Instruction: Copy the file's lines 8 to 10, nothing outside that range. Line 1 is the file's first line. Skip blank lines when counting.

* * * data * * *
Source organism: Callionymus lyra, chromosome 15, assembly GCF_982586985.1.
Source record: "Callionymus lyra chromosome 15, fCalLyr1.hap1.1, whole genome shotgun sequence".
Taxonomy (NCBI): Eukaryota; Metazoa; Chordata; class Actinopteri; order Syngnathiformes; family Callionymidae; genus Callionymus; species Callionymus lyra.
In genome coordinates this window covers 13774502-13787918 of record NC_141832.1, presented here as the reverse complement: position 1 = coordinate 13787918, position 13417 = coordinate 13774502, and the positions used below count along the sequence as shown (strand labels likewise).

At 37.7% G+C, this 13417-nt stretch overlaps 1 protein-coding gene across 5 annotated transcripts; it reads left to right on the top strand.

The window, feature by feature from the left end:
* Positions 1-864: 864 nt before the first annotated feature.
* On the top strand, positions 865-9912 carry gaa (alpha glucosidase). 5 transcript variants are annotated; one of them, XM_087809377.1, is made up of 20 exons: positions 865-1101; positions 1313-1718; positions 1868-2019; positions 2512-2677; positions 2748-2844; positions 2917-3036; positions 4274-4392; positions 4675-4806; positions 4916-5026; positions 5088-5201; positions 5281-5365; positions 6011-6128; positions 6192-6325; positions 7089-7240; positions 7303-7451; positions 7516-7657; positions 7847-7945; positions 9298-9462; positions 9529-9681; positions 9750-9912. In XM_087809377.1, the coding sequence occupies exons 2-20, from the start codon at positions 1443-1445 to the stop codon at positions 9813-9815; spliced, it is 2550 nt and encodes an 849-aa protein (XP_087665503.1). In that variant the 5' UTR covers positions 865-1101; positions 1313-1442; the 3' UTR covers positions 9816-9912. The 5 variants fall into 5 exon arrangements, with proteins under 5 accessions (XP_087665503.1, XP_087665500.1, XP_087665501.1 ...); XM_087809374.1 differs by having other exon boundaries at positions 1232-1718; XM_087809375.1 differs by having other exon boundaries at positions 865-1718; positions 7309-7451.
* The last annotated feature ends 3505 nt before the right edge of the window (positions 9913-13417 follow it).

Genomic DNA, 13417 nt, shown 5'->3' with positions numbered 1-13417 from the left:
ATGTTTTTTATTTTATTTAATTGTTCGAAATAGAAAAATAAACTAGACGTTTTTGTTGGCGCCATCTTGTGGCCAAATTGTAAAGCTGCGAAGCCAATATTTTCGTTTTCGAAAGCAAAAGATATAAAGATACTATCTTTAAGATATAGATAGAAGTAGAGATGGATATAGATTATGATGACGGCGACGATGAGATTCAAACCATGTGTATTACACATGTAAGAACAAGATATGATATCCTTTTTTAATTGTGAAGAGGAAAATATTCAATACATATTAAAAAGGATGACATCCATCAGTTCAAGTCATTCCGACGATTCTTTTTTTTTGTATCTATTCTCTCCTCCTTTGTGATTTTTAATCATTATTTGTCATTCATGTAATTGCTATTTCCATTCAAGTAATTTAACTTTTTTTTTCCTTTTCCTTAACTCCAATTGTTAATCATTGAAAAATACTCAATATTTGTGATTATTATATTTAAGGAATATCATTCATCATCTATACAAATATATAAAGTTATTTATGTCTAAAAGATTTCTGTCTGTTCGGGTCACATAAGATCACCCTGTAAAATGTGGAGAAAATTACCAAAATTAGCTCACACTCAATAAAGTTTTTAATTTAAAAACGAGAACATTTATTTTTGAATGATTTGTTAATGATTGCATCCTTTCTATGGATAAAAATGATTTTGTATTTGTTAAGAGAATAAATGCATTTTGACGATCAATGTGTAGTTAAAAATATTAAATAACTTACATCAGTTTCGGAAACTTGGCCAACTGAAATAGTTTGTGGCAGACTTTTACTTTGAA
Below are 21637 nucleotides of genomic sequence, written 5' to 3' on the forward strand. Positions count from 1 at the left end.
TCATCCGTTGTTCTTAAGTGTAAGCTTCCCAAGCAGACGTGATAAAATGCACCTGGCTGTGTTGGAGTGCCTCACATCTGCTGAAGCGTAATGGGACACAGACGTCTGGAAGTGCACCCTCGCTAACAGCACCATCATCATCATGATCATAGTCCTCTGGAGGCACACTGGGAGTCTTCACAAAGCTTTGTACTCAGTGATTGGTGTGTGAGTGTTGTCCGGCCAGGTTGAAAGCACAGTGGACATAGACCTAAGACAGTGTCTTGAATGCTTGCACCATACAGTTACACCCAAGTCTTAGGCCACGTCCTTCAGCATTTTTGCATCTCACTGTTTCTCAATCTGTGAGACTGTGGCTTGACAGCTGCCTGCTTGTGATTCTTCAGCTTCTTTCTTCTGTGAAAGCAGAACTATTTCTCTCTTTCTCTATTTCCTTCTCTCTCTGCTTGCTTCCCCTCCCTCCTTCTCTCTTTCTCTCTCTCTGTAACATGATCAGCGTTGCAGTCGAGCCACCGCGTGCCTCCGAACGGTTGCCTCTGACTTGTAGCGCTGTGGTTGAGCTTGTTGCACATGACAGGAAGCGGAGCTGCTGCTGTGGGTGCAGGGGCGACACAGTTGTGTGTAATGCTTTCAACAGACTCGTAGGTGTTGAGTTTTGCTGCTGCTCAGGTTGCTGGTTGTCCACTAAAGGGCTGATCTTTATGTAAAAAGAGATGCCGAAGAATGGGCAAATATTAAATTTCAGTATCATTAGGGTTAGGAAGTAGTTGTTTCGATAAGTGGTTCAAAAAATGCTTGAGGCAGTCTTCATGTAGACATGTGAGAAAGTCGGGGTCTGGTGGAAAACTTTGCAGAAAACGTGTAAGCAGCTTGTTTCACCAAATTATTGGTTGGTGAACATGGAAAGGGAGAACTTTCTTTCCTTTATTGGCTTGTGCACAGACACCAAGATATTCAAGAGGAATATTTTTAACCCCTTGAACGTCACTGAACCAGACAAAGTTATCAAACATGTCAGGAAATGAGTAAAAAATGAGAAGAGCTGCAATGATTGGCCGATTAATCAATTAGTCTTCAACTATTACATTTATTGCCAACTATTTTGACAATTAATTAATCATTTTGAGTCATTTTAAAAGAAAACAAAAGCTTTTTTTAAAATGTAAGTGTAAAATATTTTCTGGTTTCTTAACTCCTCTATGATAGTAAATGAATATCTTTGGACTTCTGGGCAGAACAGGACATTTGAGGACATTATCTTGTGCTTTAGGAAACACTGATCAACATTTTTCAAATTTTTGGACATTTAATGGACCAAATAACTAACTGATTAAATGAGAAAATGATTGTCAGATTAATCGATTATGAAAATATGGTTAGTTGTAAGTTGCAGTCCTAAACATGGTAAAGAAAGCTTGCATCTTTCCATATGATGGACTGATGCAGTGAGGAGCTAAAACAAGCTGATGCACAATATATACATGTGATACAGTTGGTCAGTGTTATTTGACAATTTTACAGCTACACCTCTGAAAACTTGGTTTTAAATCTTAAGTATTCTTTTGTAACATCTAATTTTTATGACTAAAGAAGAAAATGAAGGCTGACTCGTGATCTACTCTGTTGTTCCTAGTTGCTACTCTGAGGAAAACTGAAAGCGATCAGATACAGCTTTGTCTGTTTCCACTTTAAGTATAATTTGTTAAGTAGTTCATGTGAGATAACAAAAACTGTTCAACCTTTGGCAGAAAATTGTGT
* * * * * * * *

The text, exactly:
* On the top strand, positions 865-9912 carry gaa (alpha glucosidase). 5 transcript variants are annotated; one of them, XM_087809377.1, is made up of 20 exons: positions 865-1101; positions 1313-1718; positions 1868-2019; positions 2512-2677; positions 2748-2844; positions 2917-3036; positions 4274-4392; positions 4675-4806; positions 4916-5026; positions 5088-5201; positions 5281-5365; positions 6011-6128; positions 6192-6325; positions 7089-7240; positions 7303-7451; positions 7516-7657; positions 7847-7945; positions 9298-9462; positions 9529-9681; positions 9750-9912. In XM_087809377.1, the coding sequence occupies exons 2-20, from the start codon at positions 1443-1445 to the stop codon at positions 9813-9815; spliced, it is 2550 nt and encodes an 849-aa protein (XP_087665503.1). In that variant the 5' UTR covers positions 865-1101; positions 1313-1442; the 3' UTR covers positions 9816-9912. The 5 variants fall into 5 exon arrangements, with proteins under 5 accessions (XP_087665503.1, XP_087665500.1, XP_087665501.1 ...); XM_087809374.1 differs by having other exon boundaries at positions 1232-1718; XM_087809375.1 differs by having other exon boundaries at positions 865-1718; positions 7309-7451.
* The last annotated feature ends 3505 nt before the right edge of the window (positions 9913-13417 follow it).

Genomic DNA, 13417 nt, shown 5'->3' with positions numbered 1-13417 from the left: